All of these traumas were relived and retold by the survivors in order to compile a report to better help Canadians understand their own colonial and violent history.
It is important to note that prior to the TRC, average Canadians had no idea about the residential school system and the horrors that took place between the mid 1800s (just prior to Confederacy) and as recent as 1996—because the shameful truth was kept hidden from the precious Canadian canon. What little that was revealed to Canadians about residential schools was most often sugar coated as a project for educating “savages” (a term my mother was taught during her education in Catholic school) to help Indians assimilate into Canadian society, and hey, what could be wrong with that?
Much of what was wrong with the residential school system was revealed in the TRC’s 2015 report, despite the Canadian government withholding millions of documents from the commission in order to protect the grisly truth of its violently sinister past. The report contains some Calls to Action as part of the reconciliation process, including calls to implement supports for language revitalization, education, and this important item:
47. We call upon federal, provincial, territorial, and municipal governments to repudiate concepts used to justify European sovereignty over Indigenous peoples and lands, such as the Doctrine of Discovery and terra nullius, and to reform those laws, government policies, and litigation strategies that continue to rely on such concepts.
This particular call to action is great in theory. However, if we truly examine what it means to “repudiate concepts used to justify European sovereignty over Indigenous peoples and lands,” where does that leave Canada today?
If you consider the facts, the one obstacle to Canada becoming a truly sovereign nation 150 years ago was solving the “Indian problem,” as later infamously coined by Duncan Campbell Scott, by “killing the Indian in the child.” This project of astronomical horrors is critical to the foundation of Canada. It was identified by those early pioneers of pain that Indigenous people were not going to go away easily, and that the most efficient management of the Indian problem was to implement a multi-tiered, violent plan of attack on their very existence. But where in the Canada 150 narrative is this truth?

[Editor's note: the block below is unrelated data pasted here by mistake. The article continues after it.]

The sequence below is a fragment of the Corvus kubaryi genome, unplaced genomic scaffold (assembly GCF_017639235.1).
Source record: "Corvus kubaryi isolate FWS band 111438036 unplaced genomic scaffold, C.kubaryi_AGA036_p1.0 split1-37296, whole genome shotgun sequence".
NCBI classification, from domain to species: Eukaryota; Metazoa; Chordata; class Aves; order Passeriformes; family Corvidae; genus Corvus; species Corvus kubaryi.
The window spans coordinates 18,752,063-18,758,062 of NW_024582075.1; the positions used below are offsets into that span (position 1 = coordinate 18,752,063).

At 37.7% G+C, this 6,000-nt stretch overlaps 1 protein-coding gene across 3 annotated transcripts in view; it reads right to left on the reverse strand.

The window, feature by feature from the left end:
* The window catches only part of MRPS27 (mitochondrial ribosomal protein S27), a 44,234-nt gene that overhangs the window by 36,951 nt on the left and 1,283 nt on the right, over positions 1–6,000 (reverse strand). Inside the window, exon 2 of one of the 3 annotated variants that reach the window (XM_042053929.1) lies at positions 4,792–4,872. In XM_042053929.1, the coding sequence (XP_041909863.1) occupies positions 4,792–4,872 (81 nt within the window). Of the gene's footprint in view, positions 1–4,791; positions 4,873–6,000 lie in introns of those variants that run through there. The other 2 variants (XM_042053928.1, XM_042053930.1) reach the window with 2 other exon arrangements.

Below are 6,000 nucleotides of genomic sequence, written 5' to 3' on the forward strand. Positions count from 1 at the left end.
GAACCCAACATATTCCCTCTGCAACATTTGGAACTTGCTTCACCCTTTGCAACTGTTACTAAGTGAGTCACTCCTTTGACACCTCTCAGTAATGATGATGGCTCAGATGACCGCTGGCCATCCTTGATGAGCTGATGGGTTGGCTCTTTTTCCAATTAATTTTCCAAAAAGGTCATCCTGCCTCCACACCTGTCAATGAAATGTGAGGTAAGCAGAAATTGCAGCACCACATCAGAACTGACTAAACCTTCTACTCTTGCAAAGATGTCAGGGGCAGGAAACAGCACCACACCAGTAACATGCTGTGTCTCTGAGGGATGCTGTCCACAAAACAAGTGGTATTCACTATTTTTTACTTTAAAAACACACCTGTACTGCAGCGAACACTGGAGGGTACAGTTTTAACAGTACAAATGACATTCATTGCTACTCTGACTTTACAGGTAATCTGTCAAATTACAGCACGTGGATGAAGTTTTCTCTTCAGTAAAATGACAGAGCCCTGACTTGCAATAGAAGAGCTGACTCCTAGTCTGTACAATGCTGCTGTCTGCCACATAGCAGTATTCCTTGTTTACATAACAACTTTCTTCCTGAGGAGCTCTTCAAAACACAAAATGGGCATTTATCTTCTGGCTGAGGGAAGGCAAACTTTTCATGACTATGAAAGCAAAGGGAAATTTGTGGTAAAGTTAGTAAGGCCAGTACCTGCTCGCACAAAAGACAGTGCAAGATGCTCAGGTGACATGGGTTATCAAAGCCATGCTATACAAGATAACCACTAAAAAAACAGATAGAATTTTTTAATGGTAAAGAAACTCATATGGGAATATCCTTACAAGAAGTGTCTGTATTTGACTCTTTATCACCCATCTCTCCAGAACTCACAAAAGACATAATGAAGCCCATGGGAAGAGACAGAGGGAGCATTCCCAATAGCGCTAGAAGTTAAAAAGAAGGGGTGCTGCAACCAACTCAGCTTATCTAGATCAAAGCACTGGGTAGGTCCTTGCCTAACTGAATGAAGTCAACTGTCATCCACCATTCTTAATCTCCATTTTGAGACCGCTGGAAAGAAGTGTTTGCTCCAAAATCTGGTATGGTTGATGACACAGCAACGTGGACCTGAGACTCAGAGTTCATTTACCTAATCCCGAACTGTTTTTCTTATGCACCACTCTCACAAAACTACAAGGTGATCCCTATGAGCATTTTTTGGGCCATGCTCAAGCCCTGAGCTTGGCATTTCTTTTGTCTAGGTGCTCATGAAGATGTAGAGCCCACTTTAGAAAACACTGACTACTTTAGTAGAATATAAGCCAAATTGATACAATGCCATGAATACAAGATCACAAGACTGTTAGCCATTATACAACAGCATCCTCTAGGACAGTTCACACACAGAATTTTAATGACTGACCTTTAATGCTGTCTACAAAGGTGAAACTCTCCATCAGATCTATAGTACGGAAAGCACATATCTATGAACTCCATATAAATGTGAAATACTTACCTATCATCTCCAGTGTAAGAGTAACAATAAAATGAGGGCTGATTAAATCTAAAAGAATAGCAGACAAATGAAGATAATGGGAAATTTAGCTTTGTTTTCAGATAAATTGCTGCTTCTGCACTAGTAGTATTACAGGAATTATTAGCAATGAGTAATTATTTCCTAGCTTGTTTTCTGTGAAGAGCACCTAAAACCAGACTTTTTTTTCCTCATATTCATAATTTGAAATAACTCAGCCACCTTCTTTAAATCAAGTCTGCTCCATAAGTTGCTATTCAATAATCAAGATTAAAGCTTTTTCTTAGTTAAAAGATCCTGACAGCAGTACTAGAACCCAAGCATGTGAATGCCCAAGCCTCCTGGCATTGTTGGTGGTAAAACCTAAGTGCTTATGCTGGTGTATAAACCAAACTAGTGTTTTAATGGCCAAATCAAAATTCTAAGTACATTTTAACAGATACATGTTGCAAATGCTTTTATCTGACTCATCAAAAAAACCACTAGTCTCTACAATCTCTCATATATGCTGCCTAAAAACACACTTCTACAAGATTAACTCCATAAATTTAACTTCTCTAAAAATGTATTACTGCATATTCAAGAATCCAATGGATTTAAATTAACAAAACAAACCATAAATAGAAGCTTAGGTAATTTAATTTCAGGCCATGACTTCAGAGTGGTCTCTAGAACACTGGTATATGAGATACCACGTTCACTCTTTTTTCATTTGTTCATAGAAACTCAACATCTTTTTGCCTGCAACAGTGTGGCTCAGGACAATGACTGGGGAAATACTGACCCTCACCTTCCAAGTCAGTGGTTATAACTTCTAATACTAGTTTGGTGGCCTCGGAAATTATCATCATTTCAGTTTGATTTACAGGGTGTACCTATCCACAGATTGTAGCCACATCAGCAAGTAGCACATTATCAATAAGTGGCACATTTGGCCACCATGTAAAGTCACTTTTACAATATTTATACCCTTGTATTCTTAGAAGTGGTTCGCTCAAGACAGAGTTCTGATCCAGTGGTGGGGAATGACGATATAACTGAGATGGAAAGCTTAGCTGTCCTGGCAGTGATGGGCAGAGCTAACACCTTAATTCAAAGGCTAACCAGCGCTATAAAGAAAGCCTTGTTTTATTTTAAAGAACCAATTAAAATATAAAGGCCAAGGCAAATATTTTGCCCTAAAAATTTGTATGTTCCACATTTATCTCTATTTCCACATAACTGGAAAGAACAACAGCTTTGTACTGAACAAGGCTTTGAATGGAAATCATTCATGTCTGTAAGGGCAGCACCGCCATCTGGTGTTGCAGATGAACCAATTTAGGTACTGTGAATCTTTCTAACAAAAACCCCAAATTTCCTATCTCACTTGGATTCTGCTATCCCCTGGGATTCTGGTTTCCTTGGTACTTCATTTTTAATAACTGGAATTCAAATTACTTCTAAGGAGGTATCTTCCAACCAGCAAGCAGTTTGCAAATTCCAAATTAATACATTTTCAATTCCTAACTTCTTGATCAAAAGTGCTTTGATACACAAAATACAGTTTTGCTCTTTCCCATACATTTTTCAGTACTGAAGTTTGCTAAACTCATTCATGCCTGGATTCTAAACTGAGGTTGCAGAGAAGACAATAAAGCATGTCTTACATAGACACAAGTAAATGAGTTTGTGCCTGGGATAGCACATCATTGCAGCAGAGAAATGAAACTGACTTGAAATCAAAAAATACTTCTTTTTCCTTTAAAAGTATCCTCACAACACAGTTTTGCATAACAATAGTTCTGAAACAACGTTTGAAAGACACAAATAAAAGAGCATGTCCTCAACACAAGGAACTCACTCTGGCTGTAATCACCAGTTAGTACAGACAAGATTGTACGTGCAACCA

What has been revealed to Indigenous people since the TRC report, is that Canada and Canadians love the word reconciliation as a catch phrase and easy way to check a box without having to get messy. And the predictable reality is that beyond some basic rhetoric and lip service, Canada has no plans for truly being reconciliatory, or anything close to a Nation to Nation relationship with Indigenous people.
That’s predictable because Canada is still deeply invested in its colonial narrative, which is how it has the audacity to follow the TRC report with a celebration of 150 years of violent, colonial invasion on Indigenous land, and pretend that the findings of the TRC were somehow an anomaly and not truly a part of the foundation of Canada as a colonial state.
Jamaias DaCosta is a writer, performer, and co-host and producer of The Vibe Collective radio show, and producer of Indigenous Waves Radio, both on CIUT.